US-India relations are in good shape. The personal relationship between Modi and Obama appears excellent, there are big, ambitious ideas in the pipeline – like US assistance to Indian carrier development – and the strategic dialogue is getting deeper in several ways.
But things are falling short in some ways. Next week, the US and Indian navies will meet in the Bay of Bengal for the Malabar exercise, a series that began 23 years ago and represents a powerful signal of convergence in the Indo-Pacific. Japan will join them, just weeks after a ministerial trilateral between the three countries included pointed reference to the South China Sea and regional stability. Malabar is not India’s only joint naval exercise, of course. The biennial Milan series brings together over a dozen small and middle powers, and smaller exercises – including the first ever Australia-India bilateral – are routine. The Indian Navy visited 40 countries in the past year, including Iran, Israel, and Saudi Arabia within two weeks of one another.
But Malabar is uniquely important: the US remains the most important naval power in the Indo-Pacific, and military-to-military cooperation has buttressed and driven broader strategic cooperation. A strong working relationship with the US Navy will give India more options in addressing (among other challenges) what is becoming a more persistent and intrusive Chinese presence in the Indian Ocean without tying New Delhi's hands in any way.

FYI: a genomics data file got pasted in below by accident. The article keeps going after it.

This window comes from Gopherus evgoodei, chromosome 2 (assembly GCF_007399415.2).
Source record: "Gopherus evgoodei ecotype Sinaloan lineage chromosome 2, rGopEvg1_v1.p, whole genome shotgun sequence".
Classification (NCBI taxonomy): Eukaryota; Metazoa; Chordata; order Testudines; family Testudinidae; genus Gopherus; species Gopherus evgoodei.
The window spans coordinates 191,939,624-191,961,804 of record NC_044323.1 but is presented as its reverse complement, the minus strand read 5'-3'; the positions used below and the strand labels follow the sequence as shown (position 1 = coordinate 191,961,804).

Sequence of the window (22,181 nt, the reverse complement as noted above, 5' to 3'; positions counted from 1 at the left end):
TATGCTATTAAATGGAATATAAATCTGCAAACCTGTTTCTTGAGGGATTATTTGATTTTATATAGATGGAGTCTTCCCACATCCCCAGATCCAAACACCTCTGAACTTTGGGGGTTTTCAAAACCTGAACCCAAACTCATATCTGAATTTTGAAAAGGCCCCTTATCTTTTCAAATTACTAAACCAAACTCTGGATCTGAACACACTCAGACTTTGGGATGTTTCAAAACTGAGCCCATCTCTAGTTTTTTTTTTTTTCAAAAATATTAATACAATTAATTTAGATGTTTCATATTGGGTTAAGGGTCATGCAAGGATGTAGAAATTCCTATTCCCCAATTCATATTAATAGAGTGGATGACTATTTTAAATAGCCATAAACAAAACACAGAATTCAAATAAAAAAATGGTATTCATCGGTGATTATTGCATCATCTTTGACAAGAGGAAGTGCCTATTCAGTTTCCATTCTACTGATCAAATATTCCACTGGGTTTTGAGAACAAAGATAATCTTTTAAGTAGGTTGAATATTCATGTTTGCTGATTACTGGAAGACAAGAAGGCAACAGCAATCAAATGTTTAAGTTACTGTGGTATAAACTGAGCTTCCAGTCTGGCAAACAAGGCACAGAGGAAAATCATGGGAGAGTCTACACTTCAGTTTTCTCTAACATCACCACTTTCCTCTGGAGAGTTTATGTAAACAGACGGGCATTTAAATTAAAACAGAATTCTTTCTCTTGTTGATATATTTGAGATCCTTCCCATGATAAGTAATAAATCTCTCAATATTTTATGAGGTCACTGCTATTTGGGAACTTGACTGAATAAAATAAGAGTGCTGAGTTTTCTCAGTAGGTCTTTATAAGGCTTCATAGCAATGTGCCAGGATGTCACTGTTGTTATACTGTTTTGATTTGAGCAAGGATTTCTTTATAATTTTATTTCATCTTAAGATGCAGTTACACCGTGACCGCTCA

Yet if we take a broader perspective, we see that Malabar has lost some of the momentum it built up in the mid-2000s. I've compiled data from a variety of sources showing the rise and fall in the overall size of the exercise. The first chart below shows the number of ships and submarines by country while the second shows aircraft carriers.
The exercises have their origins in the early 1990s when, with the Cold War over, the US and India began to feel one another out tentatively. In 1991, Commander US Army Pacific, Lt General Claude Kicklighter, visited New Delhi. The relationship developed quickly. As Sunanda Datta-Ray wrote in the New York Times at the time, 'what seemed like a mild flirtation..may have blossomed into a full-fledged affair'. Army, navy, and air force 'steering groups' were established in 1992.
That same year, the US and Indian navies held exercises off the coast of Goa, on India's west coast. This was a modest affair. Two Indian ships, a destroyer and a frigate, each about half the displacement of one of India's modern Kolkata-class destroyers, practiced basic communications and manoeuvres with two American equivalents. Exercise Malabar, as it became known, was repeated twice more in the 1990s as the US-India relationship thawed further, despite tensions over issues like Indian missile testing. Although both sides avoided too much publicity, wary of Indian public opinion, by 1996 total ships participating in the exercise grew to six and the US even gave the Indians an opportunity to familiarise themselves with the P-3C maritime reconnaissance aircraft – to the chagrin of Pakistan, which took delivery of its own copies later that year, and then employed them during the Kargil War.